Celebrity chef Guy Fieri shot back at a scathing New York Times restaurant review of his new restaurant in New York's Times Square, saying Thursday he suspects “another agenda” was behind the slam.
Speaking to the "Today" show’s Savannah Guthrie at the restaurant, Guy’s American Kitchen and Bar, Fieri called the newspaper review that has gone viral "ridiculous." Times food critic Pete Wells went so overboard, the Food Network star said, that it seemed there was another agenda behind the now infamous piece.
“I think we all know what’s going on here,” Fieri said. “He came in four times to a restaurant that’s been open two months. I mean that’s tough times, especially this size of a restaurant.”
A California native, Fieri launched his first restaurant in Santa Rosa in 1996. He now owns 11 eateries, with seven in the Golden State. Fieri won the Food Network reality program "Next Food Network Star" in 2006, and lauched two programs on the channel that same year, "Guy's Big Bite" and "Diners, Drive-ins and Dives." He is perhaps best-known for the latter, on which he visits greasy spoon spots across the country.
Wells penned the review, published Tuesday, in the form of 34 scathing questions and one sarcastic word at the end: “Thanks.” The review took aim at the Awesome Pretzel Chicken Tenders (“Would you ever guess that the shiny tissue of breading that exudes grease onto the plate contains either pretzels or smoked almonds?”), the watermelon margarita (“Any idea why it tastes like some combination of radiator fluid and formaldehyde?”) and the nachos (“Why augment tortilla chips with fried lasagna noodles that taste like nothing except oil?”). He also called out sub-par service, complaining about main courses crammed onto the table next to uncleared appetizer plates. The review even also went after Fieri’s television persona, questioning whether the celebrity chef’s “slangy odes to the unfancy places” are genuine.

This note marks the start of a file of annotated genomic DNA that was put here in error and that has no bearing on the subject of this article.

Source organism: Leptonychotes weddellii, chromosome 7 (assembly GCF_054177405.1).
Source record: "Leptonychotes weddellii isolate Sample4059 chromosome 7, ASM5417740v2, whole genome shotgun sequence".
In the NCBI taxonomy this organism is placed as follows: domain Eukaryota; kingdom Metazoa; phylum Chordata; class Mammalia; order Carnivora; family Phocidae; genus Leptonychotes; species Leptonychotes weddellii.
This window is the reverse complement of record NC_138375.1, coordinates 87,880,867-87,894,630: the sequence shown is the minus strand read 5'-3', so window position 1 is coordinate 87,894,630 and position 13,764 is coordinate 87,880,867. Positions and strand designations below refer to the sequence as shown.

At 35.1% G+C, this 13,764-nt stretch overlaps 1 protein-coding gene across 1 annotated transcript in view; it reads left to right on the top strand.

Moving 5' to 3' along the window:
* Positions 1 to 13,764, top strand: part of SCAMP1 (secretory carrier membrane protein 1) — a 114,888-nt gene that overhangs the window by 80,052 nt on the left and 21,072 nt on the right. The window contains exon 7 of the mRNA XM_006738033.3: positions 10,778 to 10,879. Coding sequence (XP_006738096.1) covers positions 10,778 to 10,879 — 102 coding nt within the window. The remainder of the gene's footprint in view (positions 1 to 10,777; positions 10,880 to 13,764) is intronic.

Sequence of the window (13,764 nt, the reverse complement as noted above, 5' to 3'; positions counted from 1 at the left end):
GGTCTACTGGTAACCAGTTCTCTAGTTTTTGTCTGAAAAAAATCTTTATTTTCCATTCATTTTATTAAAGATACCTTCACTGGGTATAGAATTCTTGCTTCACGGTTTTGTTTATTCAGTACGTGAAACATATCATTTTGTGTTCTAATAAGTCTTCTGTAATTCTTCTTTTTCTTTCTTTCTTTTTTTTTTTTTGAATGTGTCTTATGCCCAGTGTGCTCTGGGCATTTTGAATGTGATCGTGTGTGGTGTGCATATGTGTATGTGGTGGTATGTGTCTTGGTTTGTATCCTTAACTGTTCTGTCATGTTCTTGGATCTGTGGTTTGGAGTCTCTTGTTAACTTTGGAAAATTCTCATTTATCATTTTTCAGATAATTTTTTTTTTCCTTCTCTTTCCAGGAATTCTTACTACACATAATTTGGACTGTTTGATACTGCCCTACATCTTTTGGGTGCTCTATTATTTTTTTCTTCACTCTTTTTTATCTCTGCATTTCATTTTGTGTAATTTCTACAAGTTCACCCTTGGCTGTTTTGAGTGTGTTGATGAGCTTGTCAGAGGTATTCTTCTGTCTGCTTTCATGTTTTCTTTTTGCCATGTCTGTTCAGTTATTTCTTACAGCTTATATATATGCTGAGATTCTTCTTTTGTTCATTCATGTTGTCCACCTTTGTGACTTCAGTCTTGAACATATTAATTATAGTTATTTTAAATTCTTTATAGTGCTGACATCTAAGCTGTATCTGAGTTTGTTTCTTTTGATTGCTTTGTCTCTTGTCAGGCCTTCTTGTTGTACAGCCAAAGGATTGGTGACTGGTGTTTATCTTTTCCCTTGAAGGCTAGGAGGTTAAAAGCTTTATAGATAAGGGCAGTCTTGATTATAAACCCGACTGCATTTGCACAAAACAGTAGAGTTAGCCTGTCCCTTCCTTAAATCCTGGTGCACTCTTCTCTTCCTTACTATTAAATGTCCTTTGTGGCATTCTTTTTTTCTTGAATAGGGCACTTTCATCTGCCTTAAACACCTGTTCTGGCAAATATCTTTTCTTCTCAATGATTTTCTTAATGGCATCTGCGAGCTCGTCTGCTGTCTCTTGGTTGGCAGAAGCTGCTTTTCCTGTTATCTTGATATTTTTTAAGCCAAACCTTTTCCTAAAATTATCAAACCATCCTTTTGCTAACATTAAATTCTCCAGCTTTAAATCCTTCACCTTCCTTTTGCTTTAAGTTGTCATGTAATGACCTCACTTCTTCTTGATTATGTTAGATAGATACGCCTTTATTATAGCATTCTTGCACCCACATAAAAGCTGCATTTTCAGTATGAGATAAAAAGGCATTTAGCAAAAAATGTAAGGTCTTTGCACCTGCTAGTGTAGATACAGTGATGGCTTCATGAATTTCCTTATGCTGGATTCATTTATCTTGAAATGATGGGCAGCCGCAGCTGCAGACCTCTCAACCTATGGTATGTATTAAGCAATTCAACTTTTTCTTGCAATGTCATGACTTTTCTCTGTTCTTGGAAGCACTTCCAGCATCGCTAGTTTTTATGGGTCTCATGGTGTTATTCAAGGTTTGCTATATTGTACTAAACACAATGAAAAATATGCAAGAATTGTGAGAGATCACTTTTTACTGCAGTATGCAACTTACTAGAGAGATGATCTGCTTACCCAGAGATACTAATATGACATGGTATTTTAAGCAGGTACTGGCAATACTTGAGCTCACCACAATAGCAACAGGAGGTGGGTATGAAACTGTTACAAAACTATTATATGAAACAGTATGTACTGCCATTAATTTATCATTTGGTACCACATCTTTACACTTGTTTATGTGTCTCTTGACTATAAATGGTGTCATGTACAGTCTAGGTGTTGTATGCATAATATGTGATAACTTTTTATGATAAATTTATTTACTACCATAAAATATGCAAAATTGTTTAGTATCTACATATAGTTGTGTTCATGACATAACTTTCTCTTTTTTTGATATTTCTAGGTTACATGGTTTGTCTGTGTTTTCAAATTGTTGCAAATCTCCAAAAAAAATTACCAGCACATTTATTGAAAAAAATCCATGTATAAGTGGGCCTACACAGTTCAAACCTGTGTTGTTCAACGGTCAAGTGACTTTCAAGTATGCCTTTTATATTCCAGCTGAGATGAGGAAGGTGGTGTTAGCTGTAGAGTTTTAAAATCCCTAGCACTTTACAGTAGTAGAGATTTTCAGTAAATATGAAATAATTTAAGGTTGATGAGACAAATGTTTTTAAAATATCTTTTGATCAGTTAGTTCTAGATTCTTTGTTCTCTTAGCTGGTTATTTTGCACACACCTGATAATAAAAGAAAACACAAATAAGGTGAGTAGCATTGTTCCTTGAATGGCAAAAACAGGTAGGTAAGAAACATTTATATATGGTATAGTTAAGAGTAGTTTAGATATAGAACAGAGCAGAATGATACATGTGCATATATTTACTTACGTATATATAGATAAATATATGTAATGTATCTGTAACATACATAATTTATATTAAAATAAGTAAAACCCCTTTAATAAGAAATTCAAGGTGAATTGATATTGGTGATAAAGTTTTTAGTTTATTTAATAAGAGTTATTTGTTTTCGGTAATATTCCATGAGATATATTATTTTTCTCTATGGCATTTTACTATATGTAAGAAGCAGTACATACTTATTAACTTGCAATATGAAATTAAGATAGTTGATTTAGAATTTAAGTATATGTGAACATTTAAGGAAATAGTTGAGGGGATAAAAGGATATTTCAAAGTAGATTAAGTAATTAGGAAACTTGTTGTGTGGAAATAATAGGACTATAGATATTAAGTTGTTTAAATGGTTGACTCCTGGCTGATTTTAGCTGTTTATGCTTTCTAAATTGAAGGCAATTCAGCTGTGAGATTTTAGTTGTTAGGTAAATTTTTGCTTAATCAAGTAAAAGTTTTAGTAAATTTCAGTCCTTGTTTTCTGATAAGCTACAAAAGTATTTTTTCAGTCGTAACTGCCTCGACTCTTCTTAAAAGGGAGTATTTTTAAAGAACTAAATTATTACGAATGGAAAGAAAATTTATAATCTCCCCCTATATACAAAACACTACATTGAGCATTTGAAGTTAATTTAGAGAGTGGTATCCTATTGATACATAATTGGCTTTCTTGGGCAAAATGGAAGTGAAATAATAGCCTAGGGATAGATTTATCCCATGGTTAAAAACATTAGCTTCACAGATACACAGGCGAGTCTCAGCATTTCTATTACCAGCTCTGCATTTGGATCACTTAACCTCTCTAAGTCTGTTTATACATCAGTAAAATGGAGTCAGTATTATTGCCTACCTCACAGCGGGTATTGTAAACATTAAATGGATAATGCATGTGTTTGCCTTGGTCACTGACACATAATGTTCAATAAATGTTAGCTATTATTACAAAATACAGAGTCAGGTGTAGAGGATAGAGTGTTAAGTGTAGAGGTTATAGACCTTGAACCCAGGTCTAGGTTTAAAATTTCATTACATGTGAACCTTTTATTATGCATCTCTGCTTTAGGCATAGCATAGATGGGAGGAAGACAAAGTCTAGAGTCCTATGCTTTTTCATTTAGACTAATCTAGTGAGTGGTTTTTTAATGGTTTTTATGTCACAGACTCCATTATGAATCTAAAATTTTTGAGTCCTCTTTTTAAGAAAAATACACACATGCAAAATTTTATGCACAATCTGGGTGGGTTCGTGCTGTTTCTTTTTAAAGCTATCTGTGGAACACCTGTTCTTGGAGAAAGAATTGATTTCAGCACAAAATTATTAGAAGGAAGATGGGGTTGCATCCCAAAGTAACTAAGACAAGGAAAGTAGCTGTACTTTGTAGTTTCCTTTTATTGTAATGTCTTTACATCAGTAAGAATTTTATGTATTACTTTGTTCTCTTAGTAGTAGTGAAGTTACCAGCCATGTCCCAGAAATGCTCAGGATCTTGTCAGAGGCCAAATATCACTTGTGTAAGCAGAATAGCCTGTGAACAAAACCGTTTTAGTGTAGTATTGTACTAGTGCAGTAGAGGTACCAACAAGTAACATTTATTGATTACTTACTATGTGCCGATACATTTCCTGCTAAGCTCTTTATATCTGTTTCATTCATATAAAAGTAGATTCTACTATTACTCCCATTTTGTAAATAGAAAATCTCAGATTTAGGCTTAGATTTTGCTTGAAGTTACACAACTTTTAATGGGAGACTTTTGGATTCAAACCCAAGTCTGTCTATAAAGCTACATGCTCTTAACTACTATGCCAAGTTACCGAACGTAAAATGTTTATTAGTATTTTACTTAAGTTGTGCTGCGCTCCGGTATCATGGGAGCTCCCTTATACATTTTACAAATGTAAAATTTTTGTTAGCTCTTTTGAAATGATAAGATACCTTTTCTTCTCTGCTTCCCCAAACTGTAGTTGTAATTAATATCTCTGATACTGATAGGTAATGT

Fieri questioned the negativity that permeated the review, saying he thought it was impossible to have every single thing wrong with a dining experience unless there is an agenda and a desire to sensationalize. “It’s a great way to make a name for yourself,” he said. “Go after a celebrity chef that’s not a New Yorker doing a big concept in his second month.”
While Fieri admitted that there was room for improvement, he stood by his food and his team. “Do we do it perfect? No,” he said. “Are we striving to do it perfect? Yes. That’s what we’re all doing in the business.”
Guthrie asked Fieri how involved he is in the restaurant, noting that many celebrity chefs lend their names to kitchens around the country but are rarely hands-on. Fieri said that he had a hand in the design of the restaurant, wrote the menu and did the training for the front of the house and the back. “I was here painstaking hours,” he said. “But this is what you do, if this is what you love. To me that is what this is, this is more heart and soul—not just a name stamp.”